Cooking can be very frustrating when things don’t work out as planned. Last week I was so excited about finding fresh cranberry beans at my local market I had to pick some up. Along with that I picked up some kielbasa, a chicken, and some basics: onions, carrots, celery, herbs etc. It was unseasonably cool, and I had in mind a one-pot meal of braised chicken with pork and beans. Well, I won’t go into the gory details, but it wasn’t one of my best laid out plans. My estimated cooking times for all the different ingredients were off – a very important factor if they are all going into the same pot, I might add – and I ended up with undercooked beans, and dry, bland, chicken. Well, all the stereotypical temperamental chefs came to life in my kitchen that evening – so much so that I heard the boyfriend whisper to Sadie, “Leave mama alone, it’s not safe in the kitchen right now.” When I was through throwing my tantrum, I wrapped the chicken up and put it in the fridge, finished cooking the beans through, then seared some slices of kielbasa, and fried a couple of eggs. We ended up having mediocre but edible Kielbasa and Beans with Fried Eggs for dinner.
The one positive result of that evening was that I managed to use all the chicken carcasses I had stored up in my freezer to make a giant batch of chicken stock. It really came in really handy a couple days later, when the boyfriend came down with a cold and a bad sore throat. Cheers! Chicken soup to the rescue. I love a good chicken noodle soup, and having fresh chicken stock, and leftover chicken in the fridge always makes quick work of it. I didn’t have any egg noodles in my pantry, but I did have eggs, flour, and milk to make Spaetzle instead. It was so quick and easy, I don’t think that my Chicken Soup will ever see another dried egg noodle.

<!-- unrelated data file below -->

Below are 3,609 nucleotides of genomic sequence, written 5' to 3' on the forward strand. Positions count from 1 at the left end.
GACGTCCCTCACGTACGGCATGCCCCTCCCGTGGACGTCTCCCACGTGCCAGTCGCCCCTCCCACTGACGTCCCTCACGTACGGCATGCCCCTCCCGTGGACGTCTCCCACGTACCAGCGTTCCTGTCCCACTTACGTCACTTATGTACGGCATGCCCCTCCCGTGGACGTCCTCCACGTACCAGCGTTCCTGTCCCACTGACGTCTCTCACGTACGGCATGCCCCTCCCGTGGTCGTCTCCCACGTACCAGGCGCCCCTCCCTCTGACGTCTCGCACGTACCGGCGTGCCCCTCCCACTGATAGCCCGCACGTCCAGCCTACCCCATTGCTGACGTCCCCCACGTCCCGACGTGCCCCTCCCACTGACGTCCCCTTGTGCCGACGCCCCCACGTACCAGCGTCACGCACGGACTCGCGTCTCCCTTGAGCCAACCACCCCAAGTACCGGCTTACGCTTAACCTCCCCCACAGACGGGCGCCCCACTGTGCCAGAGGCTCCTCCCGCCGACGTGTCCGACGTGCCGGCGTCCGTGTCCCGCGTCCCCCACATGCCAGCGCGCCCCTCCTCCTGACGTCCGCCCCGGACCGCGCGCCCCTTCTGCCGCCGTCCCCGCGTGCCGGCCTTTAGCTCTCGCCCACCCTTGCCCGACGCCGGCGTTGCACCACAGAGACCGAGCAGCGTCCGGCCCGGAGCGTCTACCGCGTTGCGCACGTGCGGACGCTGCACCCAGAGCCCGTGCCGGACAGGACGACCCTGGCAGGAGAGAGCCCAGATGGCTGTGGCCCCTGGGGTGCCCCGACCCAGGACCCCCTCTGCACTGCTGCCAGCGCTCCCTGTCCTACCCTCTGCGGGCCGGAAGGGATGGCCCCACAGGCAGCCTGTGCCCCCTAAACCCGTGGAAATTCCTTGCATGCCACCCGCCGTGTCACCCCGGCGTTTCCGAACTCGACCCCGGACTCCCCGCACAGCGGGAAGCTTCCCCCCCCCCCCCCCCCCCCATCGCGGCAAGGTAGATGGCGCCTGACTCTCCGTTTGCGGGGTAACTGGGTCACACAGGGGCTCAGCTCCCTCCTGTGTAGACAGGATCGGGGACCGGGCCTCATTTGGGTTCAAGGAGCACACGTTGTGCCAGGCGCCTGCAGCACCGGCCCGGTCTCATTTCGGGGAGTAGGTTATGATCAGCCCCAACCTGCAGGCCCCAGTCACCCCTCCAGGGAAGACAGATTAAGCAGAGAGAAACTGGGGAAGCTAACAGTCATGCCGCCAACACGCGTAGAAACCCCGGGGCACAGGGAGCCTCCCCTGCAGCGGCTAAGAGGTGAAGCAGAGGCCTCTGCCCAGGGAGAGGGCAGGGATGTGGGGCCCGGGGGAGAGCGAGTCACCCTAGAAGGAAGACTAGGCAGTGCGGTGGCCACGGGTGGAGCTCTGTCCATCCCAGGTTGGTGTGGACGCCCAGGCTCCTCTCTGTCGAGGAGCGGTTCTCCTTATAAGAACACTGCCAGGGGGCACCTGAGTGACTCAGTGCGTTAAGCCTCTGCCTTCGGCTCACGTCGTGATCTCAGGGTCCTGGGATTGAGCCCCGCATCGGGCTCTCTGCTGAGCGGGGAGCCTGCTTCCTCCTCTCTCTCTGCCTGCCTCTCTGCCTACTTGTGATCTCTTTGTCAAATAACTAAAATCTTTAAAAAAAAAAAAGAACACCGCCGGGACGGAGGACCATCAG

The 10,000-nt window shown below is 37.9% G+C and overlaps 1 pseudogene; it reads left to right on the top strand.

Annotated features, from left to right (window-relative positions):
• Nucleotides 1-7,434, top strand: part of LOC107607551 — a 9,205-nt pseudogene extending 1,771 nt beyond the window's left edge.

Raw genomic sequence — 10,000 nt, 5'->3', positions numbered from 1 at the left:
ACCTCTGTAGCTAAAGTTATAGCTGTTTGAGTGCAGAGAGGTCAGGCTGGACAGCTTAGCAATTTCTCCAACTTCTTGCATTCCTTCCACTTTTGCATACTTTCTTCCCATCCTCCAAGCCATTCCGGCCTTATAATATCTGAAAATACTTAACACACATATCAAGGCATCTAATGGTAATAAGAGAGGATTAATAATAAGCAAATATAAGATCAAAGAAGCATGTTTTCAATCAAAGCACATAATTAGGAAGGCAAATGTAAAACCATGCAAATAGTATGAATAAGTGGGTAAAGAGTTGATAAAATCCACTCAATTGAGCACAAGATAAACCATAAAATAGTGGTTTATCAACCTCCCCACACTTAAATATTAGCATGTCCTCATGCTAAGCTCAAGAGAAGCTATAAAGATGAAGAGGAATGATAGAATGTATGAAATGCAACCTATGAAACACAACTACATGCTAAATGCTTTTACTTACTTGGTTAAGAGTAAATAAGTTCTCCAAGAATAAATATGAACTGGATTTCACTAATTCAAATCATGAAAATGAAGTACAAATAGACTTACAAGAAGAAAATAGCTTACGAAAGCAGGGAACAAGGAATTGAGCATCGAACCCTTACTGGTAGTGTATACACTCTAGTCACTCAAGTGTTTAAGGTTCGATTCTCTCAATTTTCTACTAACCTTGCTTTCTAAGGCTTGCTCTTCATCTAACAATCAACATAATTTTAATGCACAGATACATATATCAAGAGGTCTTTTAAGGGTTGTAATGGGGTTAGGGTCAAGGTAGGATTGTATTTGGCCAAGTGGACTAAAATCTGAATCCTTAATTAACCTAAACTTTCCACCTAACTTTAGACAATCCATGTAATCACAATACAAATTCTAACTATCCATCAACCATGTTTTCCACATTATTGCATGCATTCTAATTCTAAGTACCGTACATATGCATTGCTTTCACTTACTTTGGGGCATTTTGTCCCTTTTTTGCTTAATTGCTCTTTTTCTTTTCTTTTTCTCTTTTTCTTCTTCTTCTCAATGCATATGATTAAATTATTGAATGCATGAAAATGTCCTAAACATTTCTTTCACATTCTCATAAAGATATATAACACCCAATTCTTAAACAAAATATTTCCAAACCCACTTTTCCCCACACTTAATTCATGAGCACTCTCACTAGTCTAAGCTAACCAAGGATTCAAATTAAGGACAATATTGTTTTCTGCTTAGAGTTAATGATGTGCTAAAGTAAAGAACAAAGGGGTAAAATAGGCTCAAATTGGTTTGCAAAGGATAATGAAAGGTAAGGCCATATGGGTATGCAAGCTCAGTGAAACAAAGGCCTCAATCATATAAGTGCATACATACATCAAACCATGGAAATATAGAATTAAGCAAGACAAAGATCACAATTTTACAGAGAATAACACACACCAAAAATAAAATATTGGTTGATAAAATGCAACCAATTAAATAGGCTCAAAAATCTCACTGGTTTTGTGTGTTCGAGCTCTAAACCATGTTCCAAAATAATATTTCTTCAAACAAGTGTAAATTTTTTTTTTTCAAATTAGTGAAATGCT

Fresh Spaetzle & Chicken Soup
INGREDIENTS, makes about 3 quarts
- 3-4 Tbsp. neutral oil (such as canola or grapeseed)
- 3/4 cup diced carrots
- 3/4 cup diced celery
- 1 cup diced onion
- 1 clove of garlic minced
- 2 quarts chicken stock, preferably unsalted
- a bouquet garni of fresh thyme, oregano, and a bay leaf, tied together with twine or bound in cheesecloth
- salt and pepper
- the meat of one 3-4 lb. chicken, cooked, skin and bones removed, and cut into 1/2″ chunks
For the Spaeztle:
- 2 eggs
- 1/3 cup milk
- 1/4 tsp. salt
- pinch of nutmeg
- pinch of cayenne pepper
- 1 cup flour (6 oz. by weight)
A stockpot with a fitted steamer insert or a metal/heatproof colander that will rest on the rim of your soup pot.
1. Combine the carrots and celery and a couple tablespoons of oil in a tall 8 quart stockpot. Season with salt and pepper and cook over medium low heat for about 5 minutes. Add the onions and garlic, and additional oil if needed to coat the onions, and cook for another 5-10 minutes or until the onions are translucent.
2. Add the chicken stock and herbs, then turn the heat to high and bring the mixture to a boil. Lower the heat and simmer gently until the celery and carrots are almost cooked through.
3. Meanwhile make the spaetzle batter. In a medium bowl, whisk together the eggs, milk and spices. Then add the flour and mix with a whisk or spoon until uniform. Cover the bowl with plastic wrap and set aside.
4. When the vegetables are close to cooked through, transfer the spaeztle batter the colander or steamer insert. Place the steamer insert in the stockpot, or if you are using a colander, rest it on rim of the stockpot. There should be a couple inches of space between the bottom of the insert/colander and the liquid. Turn the soup to high and using your rubber spatula, push the batter through the holes of the colander so the pieces drop into the boiling soup. It will only take a minute or so for the spaeztle to float to the surface – a good indication that they are cooked. When you think you have enough noodles, simply remove the insert/colander and discard any remaining batter.
5. Add the cooked chicken to the pot and bring everything back to a boil, just to warm the chicken through. Season to taste with salt and pepper.
The recipe calls for a generous amount of chicken stock to account for the liquid absorbed by cooking the spaeztle directly in the soup. I prefer this method only because the starch adds body to the soup the same way adding pasta cooking water to sauces does. You may prefer to cook your spaeztle in a separate pot of salted water to have better control over the cooking process.
This recipe is best made with homemade Chicken Stock.